How to Book a Film (Part 1)

How to Book a Film (Part 1)

We live in an age when the technology exists to easily show a movie on a big screen.

However, it’s not that easy, because you usually have to license a film from a distribution company in order to book it at your theater.

Booking films can be tricky.

You might have noticed in the past month that we’ve had to postpone some of the films we’ve booked at Indywood. For example, this week we had to replace It Follows with Spring (It Fallows has been postponed to July).

These change-ups in scheduling are almost always my fault. No one taught me how to be a film booker, and I’m sure it’s obvious that I’m learning as I go along—learning through trial and error. So many errors . . . Hayley, my sister/partner, has often opined in good humor that one of the challenges of entrepreneurship is that you fail constantly and you’re failure is always public.

But I’ve learned a lot from a year of public failure!

In hopes of making the road a little less rough for other aspiring film bookers, here’s a basic breakdown of how to book a film.

1.) Contacting distributors:

When you’re considering a film to book, the first step is to identify the distributor of the film.

I started out by signing up for IMDb Pro. As a “pro” member, the website will tell you the distributor of the film in this column on the right:

Usually there is a phone number for the distribution company, and sometimes, rarely, an email address.

The phone number or email address they provide is often a dead end. It took me quite a lot of googling to locate contact info for most distributors.

Make a call (or send an email) I’ve found that phone calls are faster than email for making contact with people. So make a phone call.

Hopefully when you call you’ll be able to talk to a human being. Say that you’re a film booker and you want to license a film. Ask for the “Theatrical Licensing” department.

Once you’ve made contact with the theatrical licensing team, they’ll give you a quote for a licensing fee for the film you’re interested in.

2.) Licensing Fees

Licensing fees are typically structured like this: You pay a “guarantee” up front versus a percentage of the tickets sales—meaning you pay them which ever amount is greater.

The average licensing fee is $250 vs 35%. That means you pay them $250 up front and then if 35% of your ticket sales was $255, you would owe the distributor $5.

However, each distributor structures their fees differently. Some of them don’t require you to pay the guarantee up front, and some of them don’t require a guarantee at all and just take the percentage (that’s always nice).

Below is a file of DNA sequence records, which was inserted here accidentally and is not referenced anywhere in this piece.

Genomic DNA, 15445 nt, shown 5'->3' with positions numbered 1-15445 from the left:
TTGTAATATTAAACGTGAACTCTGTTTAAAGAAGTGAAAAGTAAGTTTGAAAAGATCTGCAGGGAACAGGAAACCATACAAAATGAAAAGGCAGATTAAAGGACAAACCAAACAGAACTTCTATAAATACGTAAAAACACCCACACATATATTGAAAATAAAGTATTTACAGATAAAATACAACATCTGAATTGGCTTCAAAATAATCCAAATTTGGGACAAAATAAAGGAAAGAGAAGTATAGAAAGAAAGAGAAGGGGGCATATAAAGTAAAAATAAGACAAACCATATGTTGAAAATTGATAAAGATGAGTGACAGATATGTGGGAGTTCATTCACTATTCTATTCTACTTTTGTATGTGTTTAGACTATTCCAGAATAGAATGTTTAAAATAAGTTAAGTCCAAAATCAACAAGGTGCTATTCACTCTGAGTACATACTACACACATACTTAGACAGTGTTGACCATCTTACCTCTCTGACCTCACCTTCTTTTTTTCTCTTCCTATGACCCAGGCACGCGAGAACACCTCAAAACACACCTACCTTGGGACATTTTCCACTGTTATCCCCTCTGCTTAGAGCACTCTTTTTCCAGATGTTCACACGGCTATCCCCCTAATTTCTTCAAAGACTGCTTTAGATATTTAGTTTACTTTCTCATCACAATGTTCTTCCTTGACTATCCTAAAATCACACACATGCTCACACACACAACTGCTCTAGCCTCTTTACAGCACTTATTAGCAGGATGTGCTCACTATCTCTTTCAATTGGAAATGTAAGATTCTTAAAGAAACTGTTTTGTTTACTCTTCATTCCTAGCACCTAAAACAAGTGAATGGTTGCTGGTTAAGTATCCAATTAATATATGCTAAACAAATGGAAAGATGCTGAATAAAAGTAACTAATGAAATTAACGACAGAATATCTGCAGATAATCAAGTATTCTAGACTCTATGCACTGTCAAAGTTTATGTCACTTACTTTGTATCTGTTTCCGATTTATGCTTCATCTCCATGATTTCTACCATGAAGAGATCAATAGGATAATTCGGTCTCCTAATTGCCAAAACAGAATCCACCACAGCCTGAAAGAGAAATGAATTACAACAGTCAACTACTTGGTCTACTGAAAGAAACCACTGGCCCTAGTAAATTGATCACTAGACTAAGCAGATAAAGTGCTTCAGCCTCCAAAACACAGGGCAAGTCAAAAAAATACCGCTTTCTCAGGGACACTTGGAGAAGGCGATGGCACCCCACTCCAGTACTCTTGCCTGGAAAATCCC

ALWAYS HAGGLE! Distributors are used to being haggled with, so don’t be shy about asking for a deal.

After you’ve paid the licensing fee, you can screen the film as many times as you want.

3.) Media Format:

The distributor will ask you what media format you’d like to screen.

The industry standard media format for theatrical cinemas is called Digital Cinema Package (DCP). Distribution companies prefer that you screen DCP, because it is the highest quality.

However, a DCP projection set-up costs a minimum of $100,000.

At Indywood, we’re not able to afford DCP, so we screen off of Bluray.

Unfortunately, screening Blurays limits the films that we are able to bring (which I discuss more below under “Types of Films”).

Tell the distributor which format you want (probably Bluray), and they’ll send you a disc.

4.) Shipping Discs and Posters

Many distributors have their media delivered by a company called Technicolor.

Technicolor will send you the Bluray disc in a big case with a return shipping label.

Discs usually arrive a couple days before your opening night. It is crucial that someone is at your theater when disc arrives, because they always require a signature!

You can also usually order posters from Technicolor. Here’s their number: 1 (800) 99-FILMS.

If Technicolor doesn’t have the poster you need, you’ll have to ask the distribution company.

The day after the end of the run, Technicolor will send UPS or Fedex to pick up the disc from you.

If the distribution company doesn’t have a relationship with Technicolor, you’ll have to do all the shipping yourself.

6.) Reporting the Numbers

You must report your grosses from ticket sales to the distribution company every night for every screening that you do (these numbers enable the distributor to calculate the percentage that you owe them).

An easy way to do this is to report your numbers to a company called Rentrack, who will then report the numbers to the distributor for you.

At the end of the run of the film, you’ll have to submit a Box Office Report (BOR) to the distributor in the form of an excel doc. Here's a template for a BOR.

7.) Paying Up

After you’ve submitted your BOR, the distributor will calculate their percentage cut of your sales, and they’ll send you an invoice.

In my experience, most distribution companies are antiquated in their ability to receive payments. Most of them don’t use PayPal, and some of them require you to send a physical check (what decade are we in? The 1990s?).

Once you’ve paid the distributor their cut of your ticket sales, you’re all done! You are now a professional film booker.

Continue Reading: How to Book a Cinema Part 2